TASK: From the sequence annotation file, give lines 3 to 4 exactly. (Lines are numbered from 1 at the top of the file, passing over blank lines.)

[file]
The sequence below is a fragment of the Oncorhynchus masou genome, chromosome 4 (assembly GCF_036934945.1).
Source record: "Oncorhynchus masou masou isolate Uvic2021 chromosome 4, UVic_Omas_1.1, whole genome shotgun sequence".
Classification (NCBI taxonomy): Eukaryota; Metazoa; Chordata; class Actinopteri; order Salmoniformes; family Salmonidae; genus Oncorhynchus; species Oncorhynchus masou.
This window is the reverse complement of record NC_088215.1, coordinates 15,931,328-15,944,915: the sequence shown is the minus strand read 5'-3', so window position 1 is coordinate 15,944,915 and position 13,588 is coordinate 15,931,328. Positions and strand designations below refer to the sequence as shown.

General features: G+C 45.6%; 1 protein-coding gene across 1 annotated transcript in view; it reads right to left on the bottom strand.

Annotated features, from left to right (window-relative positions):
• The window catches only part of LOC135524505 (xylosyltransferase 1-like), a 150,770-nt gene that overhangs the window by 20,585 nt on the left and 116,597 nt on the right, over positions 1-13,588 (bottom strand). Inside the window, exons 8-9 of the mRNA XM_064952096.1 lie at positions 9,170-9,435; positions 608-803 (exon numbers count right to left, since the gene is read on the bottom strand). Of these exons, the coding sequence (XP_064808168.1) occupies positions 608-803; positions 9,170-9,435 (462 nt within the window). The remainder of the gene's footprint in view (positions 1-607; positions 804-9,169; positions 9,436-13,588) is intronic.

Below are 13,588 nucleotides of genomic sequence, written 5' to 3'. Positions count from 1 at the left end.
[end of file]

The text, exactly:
Classification (NCBI taxonomy): Eukaryota; Metazoa; Chordata; class Actinopteri; order Salmoniformes; family Salmonidae; genus Oncorhynchus; species Oncorhynchus masou.
This window is the reverse complement of record NC_088215.1, coordinates 15,931,328-15,944,915: the sequence shown is the minus strand read 5'-3', so window position 1 is coordinate 15,944,915 and position 13,588 is coordinate 15,931,328. Positions and strand designations below refer to the sequence as shown.